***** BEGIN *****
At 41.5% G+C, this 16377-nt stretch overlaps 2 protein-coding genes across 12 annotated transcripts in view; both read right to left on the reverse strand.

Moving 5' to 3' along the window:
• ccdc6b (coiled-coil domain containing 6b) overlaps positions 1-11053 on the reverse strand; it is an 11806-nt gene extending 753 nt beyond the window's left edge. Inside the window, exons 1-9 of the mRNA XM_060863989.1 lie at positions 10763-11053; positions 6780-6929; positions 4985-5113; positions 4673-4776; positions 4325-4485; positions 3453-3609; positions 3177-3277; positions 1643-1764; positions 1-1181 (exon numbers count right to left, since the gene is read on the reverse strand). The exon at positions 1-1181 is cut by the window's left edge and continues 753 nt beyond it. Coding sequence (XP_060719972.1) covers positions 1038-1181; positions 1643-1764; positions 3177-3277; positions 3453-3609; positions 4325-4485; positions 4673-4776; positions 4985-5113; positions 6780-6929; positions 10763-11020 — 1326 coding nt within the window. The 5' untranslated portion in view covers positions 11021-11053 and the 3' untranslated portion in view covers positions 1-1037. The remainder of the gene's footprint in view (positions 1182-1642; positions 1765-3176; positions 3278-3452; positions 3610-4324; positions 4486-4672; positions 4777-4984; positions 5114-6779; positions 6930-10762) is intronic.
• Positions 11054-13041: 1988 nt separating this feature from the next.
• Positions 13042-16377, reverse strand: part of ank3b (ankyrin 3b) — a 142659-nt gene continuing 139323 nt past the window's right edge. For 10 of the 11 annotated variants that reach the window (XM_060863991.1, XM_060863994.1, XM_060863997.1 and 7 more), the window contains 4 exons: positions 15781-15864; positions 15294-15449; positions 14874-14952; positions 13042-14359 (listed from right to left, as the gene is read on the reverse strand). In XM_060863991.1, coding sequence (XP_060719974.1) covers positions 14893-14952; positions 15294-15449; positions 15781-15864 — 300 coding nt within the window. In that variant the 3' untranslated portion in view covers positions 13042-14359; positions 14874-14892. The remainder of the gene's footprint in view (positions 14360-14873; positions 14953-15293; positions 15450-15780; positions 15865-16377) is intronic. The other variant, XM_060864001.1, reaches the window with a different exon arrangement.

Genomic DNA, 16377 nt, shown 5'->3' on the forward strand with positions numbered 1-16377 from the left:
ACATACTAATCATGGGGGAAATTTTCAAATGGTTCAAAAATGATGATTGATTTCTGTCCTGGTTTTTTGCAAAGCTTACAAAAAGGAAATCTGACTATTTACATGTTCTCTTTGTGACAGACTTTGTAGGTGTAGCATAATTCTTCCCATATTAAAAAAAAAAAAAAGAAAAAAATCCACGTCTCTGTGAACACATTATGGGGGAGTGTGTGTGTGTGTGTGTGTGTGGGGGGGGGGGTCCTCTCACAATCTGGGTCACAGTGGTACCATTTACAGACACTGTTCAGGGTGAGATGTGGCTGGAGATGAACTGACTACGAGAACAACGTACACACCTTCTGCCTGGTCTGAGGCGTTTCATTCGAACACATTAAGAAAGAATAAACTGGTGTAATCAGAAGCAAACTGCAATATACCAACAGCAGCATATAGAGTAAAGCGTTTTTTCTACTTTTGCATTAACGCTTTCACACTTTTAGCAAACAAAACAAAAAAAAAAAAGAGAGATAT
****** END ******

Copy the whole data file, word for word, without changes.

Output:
At 41.5% G+C, this 16377-nt stretch overlaps 2 protein-coding genes across 12 annotated transcripts in view; both read right to left on the reverse strand.

Moving 5' to 3' along the window:
• ccdc6b (coiled-coil domain containing 6b) overlaps positions 1-11053 on the reverse strand; it is an 11806-nt gene extending 753 nt beyond the window's left edge. Inside the window, exons 1-9 of the mRNA XM_060863989.1 lie at positions 10763-11053; positions 6780-6929; positions 4985-5113; positions 4673-4776; positions 4325-4485; positions 3453-3609; positions 3177-3277; positions 1643-1764; positions 1-1181 (exon numbers count right to left, since the gene is read on the reverse strand). The exon at positions 1-1181 is cut by the window's left edge and continues 753 nt beyond it. Coding sequence (XP_060719972.1) covers positions 1038-1181; positions 1643-1764; positions 3177-3277; positions 3453-3609; positions 4325-4485; positions 4673-4776; positions 4985-5113; positions 6780-6929; positions 10763-11020 — 1326 coding nt within the window. The 5' untranslated portion in view covers positions 11021-11053 and the 3' untranslated portion in view covers positions 1-1037. The remainder of the gene's footprint in view (positions 1182-1642; positions 1765-3176; positions 3278-3452; positions 3610-4324; positions 4486-4672; positions 4777-4984; positions 5114-6779; positions 6930-10762) is intronic.
• Positions 11054-13041: 1988 nt separating this feature from the next.
• Positions 13042-16377, reverse strand: part of ank3b (ankyrin 3b) — a 142659-nt gene continuing 139323 nt past the window's right edge. For 10 of the 11 annotated variants that reach the window (XM_060863991.1, XM_060863994.1, XM_060863997.1 and 7 more), the window contains 4 exons: positions 15781-15864; positions 15294-15449; positions 14874-14952; positions 13042-14359 (listed from right to left, as the gene is read on the reverse strand). In XM_060863991.1, coding sequence (XP_060719974.1) covers positions 14893-14952; positions 15294-15449; positions 15781-15864 — 300 coding nt within the window. In that variant the 3' untranslated portion in view covers positions 13042-14359; positions 14874-14892. The remainder of the gene's footprint in view (positions 14360-14873; positions 14953-15293; positions 15450-15780; positions 15865-16377) is intronic. The other variant, XM_060864001.1, reaches the window with a different exon arrangement.

Genomic DNA, 16377 nt, shown 5'->3' on the forward strand with positions numbered 1-16377 from the left:
ACATACTAATCATGGGGGAAATTTTCAAATGGTTCAAAAATGATGATTGATTTCTGTCCTGGTTTTTTGCAAAGCTTACAAAAAGGAAATCTGACTATTTACATGTTCTCTTTGTGACAGACTTTGTAGGTGTAGCATAATTCTTCCCATATTAAAAAAAAAAAAAAGAAAAAAATCCACGTCTCTGTGAACACATTATGGGGGAGTGTGTGTGTGTGTGTGTGTGTGGGGGGGGGGGTCCTCTCACAATCTGGGTCACAGTGGTACCATTTACAGACACTGTTCAGGGTGAGATGTGGCTGGAGATGAACTGACTACGAGAACAACGTACACACCTTCTGCCTGGTCTGAGGCGTTTCATTCGAACACATTAAGAAAGAATAAACTGGTGTAATCAGAAGCAAACTGCAATATACCAACAGCAGCATATAGAGTAAAGCGTTTTTTCTACTTTTGCATTAACGCTTTCACACTTTTAGCAAACAAAACAAAAAAAAAAAAGAGAGATAT